The Easiest Fancy Hairstyle . . . Ever!

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Recently I attended the VFT Spring Retreat in Spring Hill, TN at the Violette Field Threads studio.  During the retreat we sewed up two dresses, Mila and Paige.  I was photographing our Mila (link here) yesterday and needed a quick yet fancy hairstyle for Hadley.  This one is super easy and looks like you put alot of time and effort into it!

First you need a headband . . . it really works with any type of headband with elastic.  I’ve actually found several cute ones at Walmart and also at Icing recently.  We start out parting the hair in the desired place and putting the headband on like so . . . FullSizeRender-7

Starting from this point I’ve uploaded a quick video tutorial . . .here.

Here are some pictures of what it looks like completed . . . easy peasy right?

So there is our brief tutorial on an easy, yet elegant hairstyle!  Enjoy!

 

 

The #toptester Challenge

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Hadley and I are always up for a good challenge and as I’ve mentioned before we LOVE testing patterns.  Last week Made for Mermaids posted the details of an upcoming contest which was designed to help participants understand the pattern testing process as well as a bit of competition by completing each task well and completely.  If you are interested in reading more about the challenge here is a link to the Made for Mermaids Top Tester Challenge Blog Post.

The first step was deciding which pattern to use.  We own several Made for Mermaids patterns but as we looked at all the options we fell in love with Isla from the new dreamy collection.  The link to the pattern is here.  Isla is DREAMY.  Simple bodice design with limitless options for adding lace, embroidery or other trims to jazz it up a little!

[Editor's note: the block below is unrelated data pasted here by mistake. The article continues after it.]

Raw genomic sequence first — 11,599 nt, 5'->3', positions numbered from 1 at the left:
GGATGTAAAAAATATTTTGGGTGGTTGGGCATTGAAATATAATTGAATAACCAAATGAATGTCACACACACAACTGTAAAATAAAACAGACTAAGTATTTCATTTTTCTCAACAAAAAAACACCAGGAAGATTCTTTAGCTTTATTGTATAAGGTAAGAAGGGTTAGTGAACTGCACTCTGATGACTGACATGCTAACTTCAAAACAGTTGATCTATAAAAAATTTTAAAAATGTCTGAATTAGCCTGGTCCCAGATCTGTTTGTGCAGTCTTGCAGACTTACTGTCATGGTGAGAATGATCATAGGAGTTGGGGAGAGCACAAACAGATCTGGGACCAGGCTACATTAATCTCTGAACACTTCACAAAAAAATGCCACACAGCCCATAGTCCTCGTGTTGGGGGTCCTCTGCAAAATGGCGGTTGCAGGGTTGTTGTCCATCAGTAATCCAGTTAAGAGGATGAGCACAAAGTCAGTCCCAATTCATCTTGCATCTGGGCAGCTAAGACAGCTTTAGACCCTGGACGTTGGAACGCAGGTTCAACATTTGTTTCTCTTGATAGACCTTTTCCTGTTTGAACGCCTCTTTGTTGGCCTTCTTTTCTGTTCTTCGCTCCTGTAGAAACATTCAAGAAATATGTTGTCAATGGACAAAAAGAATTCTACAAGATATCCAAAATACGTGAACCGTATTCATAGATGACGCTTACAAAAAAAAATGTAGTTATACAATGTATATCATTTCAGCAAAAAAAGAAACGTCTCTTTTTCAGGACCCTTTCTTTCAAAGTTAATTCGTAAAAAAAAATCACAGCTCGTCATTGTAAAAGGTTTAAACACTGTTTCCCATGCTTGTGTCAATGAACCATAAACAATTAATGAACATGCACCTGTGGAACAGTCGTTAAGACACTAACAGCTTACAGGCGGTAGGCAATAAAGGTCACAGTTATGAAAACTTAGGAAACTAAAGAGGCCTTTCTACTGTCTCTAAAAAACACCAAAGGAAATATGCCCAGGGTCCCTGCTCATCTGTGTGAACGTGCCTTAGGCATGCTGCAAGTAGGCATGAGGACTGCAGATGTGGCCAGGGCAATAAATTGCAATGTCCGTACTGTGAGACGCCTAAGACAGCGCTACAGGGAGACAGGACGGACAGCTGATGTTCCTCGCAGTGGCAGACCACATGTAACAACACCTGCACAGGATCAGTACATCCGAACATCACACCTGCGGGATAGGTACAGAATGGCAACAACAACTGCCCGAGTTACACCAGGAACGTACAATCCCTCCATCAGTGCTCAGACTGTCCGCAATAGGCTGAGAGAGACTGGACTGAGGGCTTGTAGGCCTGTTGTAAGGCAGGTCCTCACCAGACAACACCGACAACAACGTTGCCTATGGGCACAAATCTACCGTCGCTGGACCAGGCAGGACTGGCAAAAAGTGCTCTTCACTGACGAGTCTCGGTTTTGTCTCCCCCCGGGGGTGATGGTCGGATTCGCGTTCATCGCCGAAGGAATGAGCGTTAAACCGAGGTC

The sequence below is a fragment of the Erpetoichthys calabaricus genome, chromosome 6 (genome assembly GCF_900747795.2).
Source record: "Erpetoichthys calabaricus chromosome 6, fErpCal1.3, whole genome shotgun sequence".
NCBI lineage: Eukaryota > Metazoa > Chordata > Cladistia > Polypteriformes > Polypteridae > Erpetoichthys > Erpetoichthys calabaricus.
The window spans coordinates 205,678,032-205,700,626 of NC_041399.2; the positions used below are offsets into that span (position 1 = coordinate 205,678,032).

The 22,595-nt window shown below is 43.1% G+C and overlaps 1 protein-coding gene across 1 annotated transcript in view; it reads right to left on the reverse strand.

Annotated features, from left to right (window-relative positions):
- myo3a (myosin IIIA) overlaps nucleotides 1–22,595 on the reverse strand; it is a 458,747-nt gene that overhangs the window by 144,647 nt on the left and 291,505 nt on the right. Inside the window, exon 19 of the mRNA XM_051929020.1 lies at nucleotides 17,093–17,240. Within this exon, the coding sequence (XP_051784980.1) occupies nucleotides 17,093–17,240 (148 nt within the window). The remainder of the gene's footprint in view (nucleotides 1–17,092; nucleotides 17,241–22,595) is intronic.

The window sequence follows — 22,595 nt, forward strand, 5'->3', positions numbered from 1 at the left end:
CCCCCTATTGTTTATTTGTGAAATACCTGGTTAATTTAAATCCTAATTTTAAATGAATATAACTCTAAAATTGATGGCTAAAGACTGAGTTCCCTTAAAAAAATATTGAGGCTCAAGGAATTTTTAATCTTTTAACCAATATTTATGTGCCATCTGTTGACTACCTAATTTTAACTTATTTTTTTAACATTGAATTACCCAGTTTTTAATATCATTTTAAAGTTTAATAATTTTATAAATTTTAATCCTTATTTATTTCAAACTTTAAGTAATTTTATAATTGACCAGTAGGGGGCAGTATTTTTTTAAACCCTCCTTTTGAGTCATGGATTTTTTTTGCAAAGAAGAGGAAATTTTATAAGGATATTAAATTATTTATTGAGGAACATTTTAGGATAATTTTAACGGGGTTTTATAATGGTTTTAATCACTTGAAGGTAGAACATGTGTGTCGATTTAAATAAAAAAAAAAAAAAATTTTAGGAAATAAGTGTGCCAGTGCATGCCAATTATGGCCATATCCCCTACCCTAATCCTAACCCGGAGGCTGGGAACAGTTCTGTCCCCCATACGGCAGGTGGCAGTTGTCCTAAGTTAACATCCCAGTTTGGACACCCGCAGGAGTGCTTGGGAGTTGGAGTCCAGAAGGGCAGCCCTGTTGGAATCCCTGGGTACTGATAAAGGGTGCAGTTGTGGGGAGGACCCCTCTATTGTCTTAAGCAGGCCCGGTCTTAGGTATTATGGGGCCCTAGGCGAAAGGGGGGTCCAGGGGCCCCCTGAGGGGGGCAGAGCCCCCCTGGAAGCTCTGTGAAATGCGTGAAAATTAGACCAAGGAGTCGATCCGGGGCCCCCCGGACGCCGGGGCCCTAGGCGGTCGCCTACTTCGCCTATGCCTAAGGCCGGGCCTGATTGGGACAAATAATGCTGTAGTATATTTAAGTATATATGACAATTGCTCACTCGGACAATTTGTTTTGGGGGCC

Now that we had picked Isla, we had to pick fabric.  This was the hardest step for us!  We narrowed it down to two of our favorite Art Gallery designs.IMG_4932

We decided on the first one.  A favorite of our from the Fleet and Flourish collection.

Next we began assembling the dress and deciding on trims.  We opted for a simple lace trim across the top of the bodice and a contrasting piping along the bottom V curve!

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When we were finished, we added a bit of matching lace to the bottom of the dress as well.

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The straps we made out of the same contrasting material as the piping because . . . well because we liked the way it looked and in our mind contrasting pieces should come in threes (2 straps and the piping).

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After the dress was assembled we took fit pictures.  This is an integral part of the testing process because it ensures that the final pattern fits the specifications given and allows the tester to make small adjustments to ensure a perfect fit.  The fit feedback is of utmost importance to the designer.